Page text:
Id. (footnote omitted); see also Pulaski, supra note 1, at 695-96. The School Board display was modified to include those documents included in the modified courthouse displays, along with the addition of "a recently enacted Kentucky statute, K.R.S. 158.195, which the defendants allege permits the posting of the Ten Commandments; and . . .a Harlan County School Board resolution permitting the posting of the Ten Commandments." Harlan, supra note 1, at 672. Also common to all three modified displays was the fact that while some of the added documents were "displayed in their entirety, the defendants [ ] excerpted a small portion of others to include only that document's reference to God or the Bible with little or no surrounding text." McCreary I, supra note 1, at 684; Pulaski, supra note 1, at 696; Harlan, supra note 1, at 672.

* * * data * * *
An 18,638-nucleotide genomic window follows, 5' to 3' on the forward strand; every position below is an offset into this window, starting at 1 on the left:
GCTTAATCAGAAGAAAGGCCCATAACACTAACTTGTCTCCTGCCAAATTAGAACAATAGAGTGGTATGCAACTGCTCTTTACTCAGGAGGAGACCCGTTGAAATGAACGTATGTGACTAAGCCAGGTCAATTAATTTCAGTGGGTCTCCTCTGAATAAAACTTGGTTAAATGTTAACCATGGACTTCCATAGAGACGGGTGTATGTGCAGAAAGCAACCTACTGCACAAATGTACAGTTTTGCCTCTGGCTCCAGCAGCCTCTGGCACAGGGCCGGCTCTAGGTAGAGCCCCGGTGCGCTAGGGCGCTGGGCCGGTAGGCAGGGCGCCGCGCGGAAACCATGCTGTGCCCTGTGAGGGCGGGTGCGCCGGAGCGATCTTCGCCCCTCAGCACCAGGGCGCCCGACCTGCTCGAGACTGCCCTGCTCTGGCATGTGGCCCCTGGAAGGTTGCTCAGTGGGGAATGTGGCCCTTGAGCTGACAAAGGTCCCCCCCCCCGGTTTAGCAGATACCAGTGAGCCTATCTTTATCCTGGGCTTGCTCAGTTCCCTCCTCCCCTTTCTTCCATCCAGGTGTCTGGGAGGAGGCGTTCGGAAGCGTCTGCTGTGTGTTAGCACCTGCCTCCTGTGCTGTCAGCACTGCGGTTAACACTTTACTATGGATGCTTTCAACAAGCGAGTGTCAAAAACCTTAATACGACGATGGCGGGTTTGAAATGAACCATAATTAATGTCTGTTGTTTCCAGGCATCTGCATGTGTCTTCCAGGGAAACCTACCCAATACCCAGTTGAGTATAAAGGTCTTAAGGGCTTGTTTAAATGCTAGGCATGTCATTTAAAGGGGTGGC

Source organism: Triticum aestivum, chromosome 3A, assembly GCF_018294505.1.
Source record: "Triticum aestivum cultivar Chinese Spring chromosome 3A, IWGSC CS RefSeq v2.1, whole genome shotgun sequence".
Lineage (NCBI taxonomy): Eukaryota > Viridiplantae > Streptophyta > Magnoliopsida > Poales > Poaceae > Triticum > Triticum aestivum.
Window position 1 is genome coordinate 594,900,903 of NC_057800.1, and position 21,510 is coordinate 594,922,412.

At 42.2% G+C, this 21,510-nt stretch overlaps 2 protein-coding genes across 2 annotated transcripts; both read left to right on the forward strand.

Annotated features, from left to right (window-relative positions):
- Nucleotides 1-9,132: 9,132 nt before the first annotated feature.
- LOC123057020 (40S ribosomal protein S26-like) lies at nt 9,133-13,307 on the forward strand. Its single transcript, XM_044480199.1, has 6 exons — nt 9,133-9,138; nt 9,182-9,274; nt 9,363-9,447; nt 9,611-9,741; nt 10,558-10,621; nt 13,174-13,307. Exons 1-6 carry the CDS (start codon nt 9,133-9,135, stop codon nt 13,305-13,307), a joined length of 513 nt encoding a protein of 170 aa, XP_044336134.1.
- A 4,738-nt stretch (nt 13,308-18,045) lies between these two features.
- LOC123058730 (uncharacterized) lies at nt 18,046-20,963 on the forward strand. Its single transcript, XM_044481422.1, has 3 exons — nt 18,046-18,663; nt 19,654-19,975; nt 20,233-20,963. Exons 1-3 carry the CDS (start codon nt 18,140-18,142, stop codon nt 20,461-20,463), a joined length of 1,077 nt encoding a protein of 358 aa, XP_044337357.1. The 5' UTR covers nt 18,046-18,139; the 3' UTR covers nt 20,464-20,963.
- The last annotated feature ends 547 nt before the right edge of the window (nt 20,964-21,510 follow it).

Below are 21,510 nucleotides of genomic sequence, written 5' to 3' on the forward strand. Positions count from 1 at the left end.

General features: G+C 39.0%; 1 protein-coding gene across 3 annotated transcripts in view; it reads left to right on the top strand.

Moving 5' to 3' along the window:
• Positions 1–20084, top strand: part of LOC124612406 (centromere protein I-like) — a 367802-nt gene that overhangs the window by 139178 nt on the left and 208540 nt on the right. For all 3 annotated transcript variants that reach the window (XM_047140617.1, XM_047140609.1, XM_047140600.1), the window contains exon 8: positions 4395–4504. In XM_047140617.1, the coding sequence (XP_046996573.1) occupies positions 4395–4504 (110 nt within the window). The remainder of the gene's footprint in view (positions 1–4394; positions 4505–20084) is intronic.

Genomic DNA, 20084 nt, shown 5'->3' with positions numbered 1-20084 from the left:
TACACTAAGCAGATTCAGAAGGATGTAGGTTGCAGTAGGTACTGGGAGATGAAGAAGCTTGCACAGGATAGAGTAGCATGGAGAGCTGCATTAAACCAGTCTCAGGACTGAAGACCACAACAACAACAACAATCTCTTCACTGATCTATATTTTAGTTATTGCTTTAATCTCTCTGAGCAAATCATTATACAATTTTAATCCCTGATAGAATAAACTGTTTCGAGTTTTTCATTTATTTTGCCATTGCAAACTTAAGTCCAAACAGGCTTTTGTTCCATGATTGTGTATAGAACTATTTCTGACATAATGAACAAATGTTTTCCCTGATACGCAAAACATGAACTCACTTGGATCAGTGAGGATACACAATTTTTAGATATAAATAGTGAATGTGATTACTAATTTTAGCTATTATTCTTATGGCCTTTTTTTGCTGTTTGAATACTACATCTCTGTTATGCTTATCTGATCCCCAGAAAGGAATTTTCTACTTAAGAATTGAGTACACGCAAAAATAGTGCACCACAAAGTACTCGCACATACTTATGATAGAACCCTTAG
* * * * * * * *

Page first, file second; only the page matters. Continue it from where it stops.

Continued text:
Despite the modifications, Plaintiffs sought a preliminary injunction from the district court to enjoin Defendants from displaying the modified exhibits, and the district court granted the preliminary injunction as to all three displays. See McCreary I, supra note 1, at 691. The district court found that "the amended displays failed the 'purpose' and 'effect' prongs of the three-part test set out in Lemon v. Kurtzman, 403 U.S. 602, 91 S.Ct. 2105, 29 L.Ed.2d 745 (1971), in that they lacked a secular purpose and had the effect of endorsing religion." McCreary
II, supra note 1, at 846 (footnotes omitted). The court ordered that the displays be removed "immediately" and further ordered that "similar displays" could not be erected in the future. McCreary I, supra note 1, at 691.